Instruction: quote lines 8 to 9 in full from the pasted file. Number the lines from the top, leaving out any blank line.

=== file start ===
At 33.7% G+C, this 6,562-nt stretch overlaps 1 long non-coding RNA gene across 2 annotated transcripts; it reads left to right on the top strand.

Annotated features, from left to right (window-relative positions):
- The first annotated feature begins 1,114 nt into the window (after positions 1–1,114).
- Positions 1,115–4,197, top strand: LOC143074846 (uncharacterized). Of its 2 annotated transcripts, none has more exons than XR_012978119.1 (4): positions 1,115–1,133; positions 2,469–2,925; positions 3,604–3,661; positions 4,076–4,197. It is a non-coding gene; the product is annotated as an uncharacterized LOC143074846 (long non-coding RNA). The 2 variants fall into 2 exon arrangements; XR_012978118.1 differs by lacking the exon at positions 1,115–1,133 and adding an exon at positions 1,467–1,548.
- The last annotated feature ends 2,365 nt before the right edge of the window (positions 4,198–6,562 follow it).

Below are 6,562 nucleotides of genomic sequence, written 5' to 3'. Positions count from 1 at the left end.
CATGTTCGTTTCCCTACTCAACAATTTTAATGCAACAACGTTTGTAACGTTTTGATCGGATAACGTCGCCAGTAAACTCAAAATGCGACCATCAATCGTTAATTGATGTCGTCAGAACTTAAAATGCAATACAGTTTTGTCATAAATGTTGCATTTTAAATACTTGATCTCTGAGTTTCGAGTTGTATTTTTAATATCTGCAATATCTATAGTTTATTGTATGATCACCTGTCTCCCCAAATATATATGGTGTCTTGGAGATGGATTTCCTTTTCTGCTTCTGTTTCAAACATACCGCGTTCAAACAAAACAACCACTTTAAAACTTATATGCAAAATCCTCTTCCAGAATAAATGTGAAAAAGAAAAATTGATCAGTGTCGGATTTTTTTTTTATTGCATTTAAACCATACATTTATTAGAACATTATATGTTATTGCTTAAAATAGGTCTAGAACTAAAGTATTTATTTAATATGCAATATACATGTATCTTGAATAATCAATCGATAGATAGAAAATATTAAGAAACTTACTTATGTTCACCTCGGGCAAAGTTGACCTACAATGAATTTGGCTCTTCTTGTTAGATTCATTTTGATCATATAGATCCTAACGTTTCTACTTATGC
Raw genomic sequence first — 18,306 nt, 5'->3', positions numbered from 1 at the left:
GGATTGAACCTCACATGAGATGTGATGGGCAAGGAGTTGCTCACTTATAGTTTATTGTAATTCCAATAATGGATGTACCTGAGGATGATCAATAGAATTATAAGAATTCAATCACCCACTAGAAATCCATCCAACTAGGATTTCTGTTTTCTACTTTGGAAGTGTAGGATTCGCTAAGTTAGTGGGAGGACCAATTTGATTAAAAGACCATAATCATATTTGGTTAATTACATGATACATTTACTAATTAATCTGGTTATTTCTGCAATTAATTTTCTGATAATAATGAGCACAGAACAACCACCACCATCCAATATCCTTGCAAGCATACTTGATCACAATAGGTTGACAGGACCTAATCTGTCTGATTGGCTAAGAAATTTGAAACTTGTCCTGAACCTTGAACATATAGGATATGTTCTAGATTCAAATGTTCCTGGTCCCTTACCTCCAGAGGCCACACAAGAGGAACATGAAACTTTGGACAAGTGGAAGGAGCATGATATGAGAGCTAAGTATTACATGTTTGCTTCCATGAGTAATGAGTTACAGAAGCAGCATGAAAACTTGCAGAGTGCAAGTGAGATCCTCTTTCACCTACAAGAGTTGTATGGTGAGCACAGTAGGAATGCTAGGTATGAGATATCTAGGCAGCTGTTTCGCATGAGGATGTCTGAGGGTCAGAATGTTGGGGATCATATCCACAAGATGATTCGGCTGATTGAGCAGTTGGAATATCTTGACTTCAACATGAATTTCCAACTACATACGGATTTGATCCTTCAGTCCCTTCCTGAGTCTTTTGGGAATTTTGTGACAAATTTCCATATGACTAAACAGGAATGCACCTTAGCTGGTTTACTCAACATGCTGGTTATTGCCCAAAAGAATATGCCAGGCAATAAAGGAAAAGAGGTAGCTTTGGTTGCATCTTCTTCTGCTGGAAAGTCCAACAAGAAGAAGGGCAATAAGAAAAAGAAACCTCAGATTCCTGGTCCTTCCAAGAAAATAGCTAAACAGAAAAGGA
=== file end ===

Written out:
Raw genomic sequence first — 18,306 nt, 5'->3', positions numbered from 1 at the left:
GGATTGAACCTCACATGAGATGTGATGGGCAAGGAGTTGCTCACTTATAGTTTATTGTAATTCCAATAATGGATGTACCTGAGGATGATCAATAGAATTATAAGAATTCAATCACCCACTAGAAATCCATCCAACTAGGATTTCTGTTTTCTACTTTGGAAGTGTAGGATTCGCTAAGTTAGTGGGAGGACCAATTTGATTAAAAGACCATAATCATATTTGGTTAATTACATGATACATTTACTAATTAATCTGGTTATTTCTGCAATTAATTTTCTGATAATAATGAGCACAGAACAACCACCACCATCCAATATCCTTGCAAGCATACTTGATCACAATAGGTTGACAGGACCTAATCTGTCTGATTGGCTAAGAAATTTGAAACTTGTCCTGAACCTTGAACATATAGGATATGTTCTAGATTCAAATGTTCCTGGTCCCTTACCTCCAGAGGCCACACAAGAGGAACATGAAACTTTGGACAAGTGGAAGGAGCATGATATGAGAGCTAAGTATTACATGTTTGCTTCCATGAGTAATGAGTTACAGAAGCAGCATGAAAACTTGCAGAGTGCAAGTGAGATCCTCTTTCACCTACAAGAGTTGTATGGTGAGCACAGTAGGAATGCTAGGTATGAGATATCTAGGCAGCTGTTTCGCATGAGGATGTCTGAGGGTCAGAATGTTGGGGATCATATCCACAAGATGATTCGGCTGATTGAGCAGTTGGAATATCTTGACTTCAACATGAATTTCCAACTACATACGGATTTGATCCTTCAGTCCCTTCCTGAGTCTTTTGGGAATTTTGTGACAAATTTCCATATGACTAAACAGGAATGCACCTTAGCTGGTTTACTCAACATGCTGGTTATTGCCCAAAAGAATATGCCAGGCAATAAAGGAAAAGAGGTAGCTTTGGTTGCATCTTCTTCTGCTGGAAAGTCCAACAAGAAGAAGGGCAATAAGAAAAAGAAACCTCAGATTCCTGGTCCTTCCAAGAAAATAGCTAAACAGAAAAGGA